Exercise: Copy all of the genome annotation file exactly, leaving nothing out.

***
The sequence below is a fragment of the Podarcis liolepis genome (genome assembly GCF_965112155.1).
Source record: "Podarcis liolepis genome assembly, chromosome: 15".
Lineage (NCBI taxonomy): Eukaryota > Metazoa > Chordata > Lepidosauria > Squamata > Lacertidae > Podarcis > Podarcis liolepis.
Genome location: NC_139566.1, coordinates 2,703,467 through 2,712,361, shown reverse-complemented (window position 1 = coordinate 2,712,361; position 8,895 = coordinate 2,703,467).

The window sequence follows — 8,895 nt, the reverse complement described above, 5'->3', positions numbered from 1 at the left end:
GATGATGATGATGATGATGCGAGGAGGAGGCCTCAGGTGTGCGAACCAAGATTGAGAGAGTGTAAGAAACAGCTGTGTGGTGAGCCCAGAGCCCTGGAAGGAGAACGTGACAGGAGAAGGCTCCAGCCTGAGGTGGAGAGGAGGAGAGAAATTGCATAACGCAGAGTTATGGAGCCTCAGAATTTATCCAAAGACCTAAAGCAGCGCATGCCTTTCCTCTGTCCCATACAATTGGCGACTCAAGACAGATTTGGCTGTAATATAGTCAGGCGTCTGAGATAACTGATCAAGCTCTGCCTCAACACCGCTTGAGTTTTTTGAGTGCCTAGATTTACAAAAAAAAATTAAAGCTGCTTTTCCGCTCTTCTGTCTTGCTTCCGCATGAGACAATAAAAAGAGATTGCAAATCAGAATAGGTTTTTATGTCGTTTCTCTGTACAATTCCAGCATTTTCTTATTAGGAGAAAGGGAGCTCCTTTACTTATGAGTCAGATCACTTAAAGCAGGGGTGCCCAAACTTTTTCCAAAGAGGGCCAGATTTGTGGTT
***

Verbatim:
The sequence below is a fragment of the Podarcis liolepis genome (genome assembly GCF_965112155.1).
Source record: "Podarcis liolepis genome assembly, chromosome: 15".
Lineage (NCBI taxonomy): Eukaryota > Metazoa > Chordata > Lepidosauria > Squamata > Lacertidae > Podarcis > Podarcis liolepis.
Genome location: NC_139566.1, coordinates 2,703,467 through 2,712,361, shown reverse-complemented (window position 1 = coordinate 2,712,361; position 8,895 = coordinate 2,703,467).

The window sequence follows — 8,895 nt, the reverse complement described above, 5'->3', positions numbered from 1 at the left end:
GATGATGATGATGATGATGCGAGGAGGAGGCCTCAGGTGTGCGAACCAAGATTGAGAGAGTGTAAGAAACAGCTGTGTGGTGAGCCCAGAGCCCTGGAAGGAGAACGTGACAGGAGAAGGCTCCAGCCTGAGGTGGAGAGGAGGAGAGAAATTGCATAACGCAGAGTTATGGAGCCTCAGAATTTATCCAAAGACCTAAAGCAGCGCATGCCTTTCCTCTGTCCCATACAATTGGCGACTCAAGACAGATTTGGCTGTAATATAGTCAGGCGTCTGAGATAACTGATCAAGCTCTGCCTCAACACCGCTTGAGTTTTTTGAGTGCCTAGATTTACAAAAAAAAATTAAAGCTGCTTTTCCGCTCTTCTGTCTTGCTTCCGCATGAGACAATAAAAAGAGATTGCAAATCAGAATAGGTTTTTATGTCGTTTCTCTGTACAATTCCAGCATTTTCTTATTAGGAGAAAGGGAGCTCCTTTACTTATGAGTCAGATCACTTAAAGCAGGGGTGCCCAAACTTTTTCCAAAGAGGGCCAGATTTGTGGTT